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David Einhorn’s Greenlight Re Under Attack

Sunesis Capital’s Manal Mehta thinks the hedge fund manager’s reinsurance unit is in trouble, according to a new presentation.

  • By Michelle Celarier

Hedge fund manager David Einhorn's latest short target is bond insurer Assured Guaranty. But a small fund manager who's long that stock thinks Einhorn should really be looking at the alarm bells at another insurance company — Einhorn's own Greenlight Reinsurance.

Manal Mehta, founder and managing partner of San Francisco hedge fund Sunesis Capital, argues in a new report that Greenlight Re has problems on both its underwriting and investment side that are tied to — and could affect — its preferential tax status. 

"I think Einhorn should short Einhorn," quips Mehta, whose 29-slide power point presentation, entitled "Greenlight Re: An elaborate tax avoidance scheme?", lays out numerous criticisms of Greenlight Re, a publicly traded reinsurer chaired by Einhorn. 

"Greenlight Re is not a legitimate reinsurer. It should be classified as a passive foreign investment corporation," he argues. But without the tax break, Mehta claims in his presentation, it would be "lights out" for Greenlight Re.  

Institutional Investor has not independently verified Mehta's claims. A spokesman for Greenlight was not immediately available for comment.

Greenlight Re is a permanent capital vehicle for Einhorn because it invests its premium income alongside his regular hedge funds through an entity called DME Advisors, where Einhorn is the manager. Moreover, the hedge fund billionaire is becoming more dependent on the reinsurer's premium income as Greenlight's investment losses in recent years have led to big redemptions in his traditional hedge funds.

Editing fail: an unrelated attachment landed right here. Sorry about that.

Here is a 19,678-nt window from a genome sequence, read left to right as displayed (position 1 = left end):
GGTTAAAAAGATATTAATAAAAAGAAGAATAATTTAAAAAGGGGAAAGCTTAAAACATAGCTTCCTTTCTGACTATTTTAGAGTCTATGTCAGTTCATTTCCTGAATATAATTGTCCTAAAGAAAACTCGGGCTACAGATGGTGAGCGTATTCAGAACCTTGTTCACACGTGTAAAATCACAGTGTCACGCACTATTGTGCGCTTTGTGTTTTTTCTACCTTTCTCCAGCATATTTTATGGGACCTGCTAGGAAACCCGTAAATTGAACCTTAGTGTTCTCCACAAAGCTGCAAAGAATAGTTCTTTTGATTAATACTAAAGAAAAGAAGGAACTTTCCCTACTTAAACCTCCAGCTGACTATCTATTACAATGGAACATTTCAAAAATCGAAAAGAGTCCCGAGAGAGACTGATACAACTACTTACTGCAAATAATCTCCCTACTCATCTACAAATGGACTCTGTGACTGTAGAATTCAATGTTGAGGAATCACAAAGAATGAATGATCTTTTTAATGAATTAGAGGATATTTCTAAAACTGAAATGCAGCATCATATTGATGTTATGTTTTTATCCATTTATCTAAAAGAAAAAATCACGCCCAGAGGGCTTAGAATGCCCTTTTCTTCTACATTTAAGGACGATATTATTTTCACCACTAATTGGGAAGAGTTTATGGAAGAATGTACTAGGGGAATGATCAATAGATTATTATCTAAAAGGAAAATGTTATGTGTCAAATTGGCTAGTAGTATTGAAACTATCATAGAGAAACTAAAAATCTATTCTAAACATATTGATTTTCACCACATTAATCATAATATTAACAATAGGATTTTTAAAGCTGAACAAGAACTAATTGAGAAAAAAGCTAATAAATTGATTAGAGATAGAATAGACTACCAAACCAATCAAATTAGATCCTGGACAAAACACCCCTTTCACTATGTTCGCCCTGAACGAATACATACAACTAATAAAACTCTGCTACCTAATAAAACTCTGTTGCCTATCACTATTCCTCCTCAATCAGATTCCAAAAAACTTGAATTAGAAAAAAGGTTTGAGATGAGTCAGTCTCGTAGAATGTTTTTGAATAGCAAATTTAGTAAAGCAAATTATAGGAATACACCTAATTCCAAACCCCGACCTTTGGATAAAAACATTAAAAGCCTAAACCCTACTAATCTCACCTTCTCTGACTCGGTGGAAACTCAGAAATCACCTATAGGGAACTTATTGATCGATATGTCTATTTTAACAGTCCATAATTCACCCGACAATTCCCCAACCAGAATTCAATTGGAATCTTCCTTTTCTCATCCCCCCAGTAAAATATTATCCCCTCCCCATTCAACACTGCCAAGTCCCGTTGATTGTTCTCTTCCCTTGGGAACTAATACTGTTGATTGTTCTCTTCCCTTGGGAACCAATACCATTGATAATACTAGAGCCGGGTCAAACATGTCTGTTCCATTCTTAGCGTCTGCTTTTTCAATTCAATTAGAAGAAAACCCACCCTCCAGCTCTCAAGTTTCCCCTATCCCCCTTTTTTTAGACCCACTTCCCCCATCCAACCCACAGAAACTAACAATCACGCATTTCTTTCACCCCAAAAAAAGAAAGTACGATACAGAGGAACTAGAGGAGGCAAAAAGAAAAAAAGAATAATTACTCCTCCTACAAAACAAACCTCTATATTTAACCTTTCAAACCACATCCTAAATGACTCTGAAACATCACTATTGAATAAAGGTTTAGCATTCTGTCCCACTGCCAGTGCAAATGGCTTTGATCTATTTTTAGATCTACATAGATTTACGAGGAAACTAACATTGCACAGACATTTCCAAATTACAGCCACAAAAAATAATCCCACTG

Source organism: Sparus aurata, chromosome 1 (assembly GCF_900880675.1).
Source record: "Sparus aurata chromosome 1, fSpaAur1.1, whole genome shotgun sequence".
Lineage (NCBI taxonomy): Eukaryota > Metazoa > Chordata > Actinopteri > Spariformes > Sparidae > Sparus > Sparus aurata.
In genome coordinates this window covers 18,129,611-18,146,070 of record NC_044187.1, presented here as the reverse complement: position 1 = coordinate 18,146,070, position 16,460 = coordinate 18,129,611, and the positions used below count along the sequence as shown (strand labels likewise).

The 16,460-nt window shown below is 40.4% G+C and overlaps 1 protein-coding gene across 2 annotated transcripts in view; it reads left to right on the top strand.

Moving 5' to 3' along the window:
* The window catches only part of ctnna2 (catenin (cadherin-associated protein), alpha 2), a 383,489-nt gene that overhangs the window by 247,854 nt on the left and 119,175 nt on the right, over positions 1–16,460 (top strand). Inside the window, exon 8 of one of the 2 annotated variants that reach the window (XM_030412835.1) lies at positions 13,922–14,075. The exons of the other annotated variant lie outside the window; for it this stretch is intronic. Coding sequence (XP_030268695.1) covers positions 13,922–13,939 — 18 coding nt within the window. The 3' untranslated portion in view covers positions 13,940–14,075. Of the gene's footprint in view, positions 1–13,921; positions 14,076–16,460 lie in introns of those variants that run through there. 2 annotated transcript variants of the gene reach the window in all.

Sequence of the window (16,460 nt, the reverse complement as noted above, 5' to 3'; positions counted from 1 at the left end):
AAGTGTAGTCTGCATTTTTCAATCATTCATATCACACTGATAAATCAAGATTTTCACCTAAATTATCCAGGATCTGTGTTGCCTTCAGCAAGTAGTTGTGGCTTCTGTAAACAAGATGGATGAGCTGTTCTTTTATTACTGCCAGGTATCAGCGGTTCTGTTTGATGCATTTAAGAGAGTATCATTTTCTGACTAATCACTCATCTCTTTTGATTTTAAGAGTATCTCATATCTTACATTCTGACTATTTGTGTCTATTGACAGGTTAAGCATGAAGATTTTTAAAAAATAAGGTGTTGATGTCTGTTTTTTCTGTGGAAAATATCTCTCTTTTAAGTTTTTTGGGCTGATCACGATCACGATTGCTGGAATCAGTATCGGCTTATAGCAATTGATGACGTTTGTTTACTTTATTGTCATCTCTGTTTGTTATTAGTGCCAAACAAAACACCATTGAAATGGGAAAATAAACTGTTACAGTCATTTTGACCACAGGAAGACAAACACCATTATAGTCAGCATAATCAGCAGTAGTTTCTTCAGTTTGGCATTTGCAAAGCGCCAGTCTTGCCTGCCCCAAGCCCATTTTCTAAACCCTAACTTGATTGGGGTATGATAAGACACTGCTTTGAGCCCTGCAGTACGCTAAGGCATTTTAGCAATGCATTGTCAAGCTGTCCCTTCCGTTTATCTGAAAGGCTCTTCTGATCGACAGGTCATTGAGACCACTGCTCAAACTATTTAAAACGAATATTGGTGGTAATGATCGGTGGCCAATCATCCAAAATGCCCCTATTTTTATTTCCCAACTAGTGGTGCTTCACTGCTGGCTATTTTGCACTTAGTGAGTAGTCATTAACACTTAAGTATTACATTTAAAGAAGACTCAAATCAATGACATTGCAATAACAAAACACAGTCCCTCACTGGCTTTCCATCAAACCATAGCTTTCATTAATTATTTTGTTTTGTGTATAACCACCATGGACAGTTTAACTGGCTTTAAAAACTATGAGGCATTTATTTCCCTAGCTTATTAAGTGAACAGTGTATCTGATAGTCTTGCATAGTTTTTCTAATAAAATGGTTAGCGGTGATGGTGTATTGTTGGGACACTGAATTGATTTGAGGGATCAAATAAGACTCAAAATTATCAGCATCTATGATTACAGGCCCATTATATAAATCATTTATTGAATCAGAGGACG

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A number of hedge fund managers, including Einhorn, have set up reinsurance vehicles as sources of permanent capital that allow them to avoid paying capital gains taxes indefinitely. That has been referred to as the "Bermuda loophole," says Mehta. 

To be considered a passive foreign investment corporation and not subject to U.S. taxes, the Internal Revenue Service requires the offshore reinsurer to be actively engaged in the insurance business. The tax break has been criticized by congressional Democrats, and last year's tax bill tightened the rules. Now, for a company to get the exemption, insurance liabilities must account for more than 25 percent of total assets, excluding what's called "unearned premium reserves."

Mehta says Greenlight has more than $255 million in "unearned premiums" that can no longer qualify, which he argues will force Greenlight Re to take on more unprofitable business to continue to qualify.